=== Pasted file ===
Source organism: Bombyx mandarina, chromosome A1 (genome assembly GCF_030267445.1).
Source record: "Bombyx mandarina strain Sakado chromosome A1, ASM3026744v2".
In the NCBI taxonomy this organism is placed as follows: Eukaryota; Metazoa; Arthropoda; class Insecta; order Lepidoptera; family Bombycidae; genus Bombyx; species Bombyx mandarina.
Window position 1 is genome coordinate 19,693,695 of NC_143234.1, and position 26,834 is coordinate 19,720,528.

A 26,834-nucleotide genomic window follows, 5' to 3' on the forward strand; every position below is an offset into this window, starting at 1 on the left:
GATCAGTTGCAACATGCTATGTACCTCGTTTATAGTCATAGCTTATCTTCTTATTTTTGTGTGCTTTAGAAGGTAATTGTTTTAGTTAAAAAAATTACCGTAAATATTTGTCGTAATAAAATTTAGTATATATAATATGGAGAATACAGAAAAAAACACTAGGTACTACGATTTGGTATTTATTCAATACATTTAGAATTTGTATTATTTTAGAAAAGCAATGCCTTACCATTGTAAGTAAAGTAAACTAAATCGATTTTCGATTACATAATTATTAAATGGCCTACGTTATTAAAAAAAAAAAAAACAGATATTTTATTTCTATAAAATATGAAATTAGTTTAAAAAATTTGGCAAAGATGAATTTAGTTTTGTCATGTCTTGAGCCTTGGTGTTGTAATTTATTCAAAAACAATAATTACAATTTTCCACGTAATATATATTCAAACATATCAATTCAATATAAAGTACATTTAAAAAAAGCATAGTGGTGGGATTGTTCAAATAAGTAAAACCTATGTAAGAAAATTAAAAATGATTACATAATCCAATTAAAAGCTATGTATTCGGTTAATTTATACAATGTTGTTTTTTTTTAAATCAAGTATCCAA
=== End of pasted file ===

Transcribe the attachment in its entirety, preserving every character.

Source organism: Bombyx mandarina, chromosome A1 (genome assembly GCF_030267445.1).
Source record: "Bombyx mandarina strain Sakado chromosome A1, ASM3026744v2".
In the NCBI taxonomy this organism is placed as follows: Eukaryota; Metazoa; Arthropoda; class Insecta; order Lepidoptera; family Bombycidae; genus Bombyx; species Bombyx mandarina.
Window position 1 is genome coordinate 19,693,695 of NC_143234.1, and position 26,834 is coordinate 19,720,528.

A 26,834-nucleotide genomic window follows, 5' to 3' on the forward strand; every position below is an offset into this window, starting at 1 on the left:
GATCAGTTGCAACATGCTATGTACCTCGTTTATAGTCATAGCTTATCTTCTTATTTTTGTGTGCTTTAGAAGGTAATTGTTTTAGTTAAAAAAATTACCGTAAATATTTGTCGTAATAAAATTTAGTATATATAATATGGAGAATACAGAAAAAAACACTAGGTACTACGATTTGGTATTTATTCAATACATTTAGAATTTGTATTATTTTAGAAAAGCAATGCCTTACCATTGTAAGTAAAGTAAACTAAATCGATTTTCGATTACATAATTATTAAATGGCCTACGTTATTAAAAAAAAAAAAAACAGATATTTTATTTCTATAAAATATGAAATTAGTTTAAAAAATTTGGCAAAGATGAATTTAGTTTTGTCATGTCTTGAGCCTTGGTGTTGTAATTTATTCAAAAACAATAATTACAATTTTCCACGTAATATATATTCAAACATATCAATTCAATATAAAGTACATTTAAAAAAAGCATAGTGGTGGGATTGTTCAAATAAGTAAAACCTATGTAAGAAAATTAAAAATGATTACATAATCCAATTAAAAGCTATGTATTCGGTTAATTTATACAATGTTGTTTTTTTTTAAATCAAGTATCCAA